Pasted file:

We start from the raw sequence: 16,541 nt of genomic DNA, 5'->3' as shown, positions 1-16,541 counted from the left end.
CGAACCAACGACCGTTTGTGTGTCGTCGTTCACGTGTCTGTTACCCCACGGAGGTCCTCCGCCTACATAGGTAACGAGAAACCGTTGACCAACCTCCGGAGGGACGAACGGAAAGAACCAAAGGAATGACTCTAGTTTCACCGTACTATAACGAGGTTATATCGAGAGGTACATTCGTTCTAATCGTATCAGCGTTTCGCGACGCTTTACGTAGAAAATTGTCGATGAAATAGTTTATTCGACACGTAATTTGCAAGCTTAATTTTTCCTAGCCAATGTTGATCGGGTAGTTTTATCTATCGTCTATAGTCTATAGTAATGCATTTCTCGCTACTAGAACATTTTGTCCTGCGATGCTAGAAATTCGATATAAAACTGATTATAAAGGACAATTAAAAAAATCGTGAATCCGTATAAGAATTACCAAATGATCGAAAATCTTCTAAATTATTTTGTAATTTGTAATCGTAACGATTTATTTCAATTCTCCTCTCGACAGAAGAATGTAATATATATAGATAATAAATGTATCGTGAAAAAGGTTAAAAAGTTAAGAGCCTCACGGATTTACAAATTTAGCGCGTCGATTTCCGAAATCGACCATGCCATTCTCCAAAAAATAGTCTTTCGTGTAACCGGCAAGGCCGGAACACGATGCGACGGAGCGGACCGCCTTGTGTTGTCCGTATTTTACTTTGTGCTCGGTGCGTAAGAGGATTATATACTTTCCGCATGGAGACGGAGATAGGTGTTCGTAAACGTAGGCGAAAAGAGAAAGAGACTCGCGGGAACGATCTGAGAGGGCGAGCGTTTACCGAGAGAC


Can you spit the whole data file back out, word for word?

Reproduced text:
We start from the raw sequence: 16,541 nt of genomic DNA, 5'->3' as shown, positions 1-16,541 counted from the left end.
CGAACCAACGACCGTTTGTGTGTCGTCGTTCACGTGTCTGTTACCCCACGGAGGTCCTCCGCCTACATAGGTAACGAGAAACCGTTGACCAACCTCCGGAGGGACGAACGGAAAGAACCAAAGGAATGACTCTAGTTTCACCGTACTATAACGAGGTTATATCGAGAGGTACATTCGTTCTAATCGTATCAGCGTTTCGCGACGCTTTACGTAGAAAATTGTCGATGAAATAGTTTATTCGACACGTAATTTGCAAGCTTAATTTTTCCTAGCCAATGTTGATCGGGTAGTTTTATCTATCGTCTATAGTCTATAGTAATGCATTTCTCGCTACTAGAACATTTTGTCCTGCGATGCTAGAAATTCGATATAAAACTGATTATAAAGGACAATTAAAAAAATCGTGAATCCGTATAAGAATTACCAAATGATCGAAAATCTTCTAAATTATTTTGTAATTTGTAATCGTAACGATTTATTTCAATTCTCCTCTCGACAGAAGAATGTAATATATATAGATAATAAATGTATCGTGAAAAAGGTTAAAAAGTTAAGAGCCTCACGGATTTACAAATTTAGCGCGTCGATTTCCGAAATCGACCATGCCATTCTCCAAAAAATAGTCTTTCGTGTAACCGGCAAGGCCGGAACACGATGCGACGGAGCGGACCGCCTTGTGTTGTCCGTATTTTACTTTGTGCTCGGTGCGTAAGAGGATTATATACTTTCCGCATGGAGACGGAGATAGGTGTTCGTAAACGTAGGCGAAAAGAGAAAGAGACTCGCGGGAACGATCTGAGAGGGCGAGCGTTTACCGAGAGAC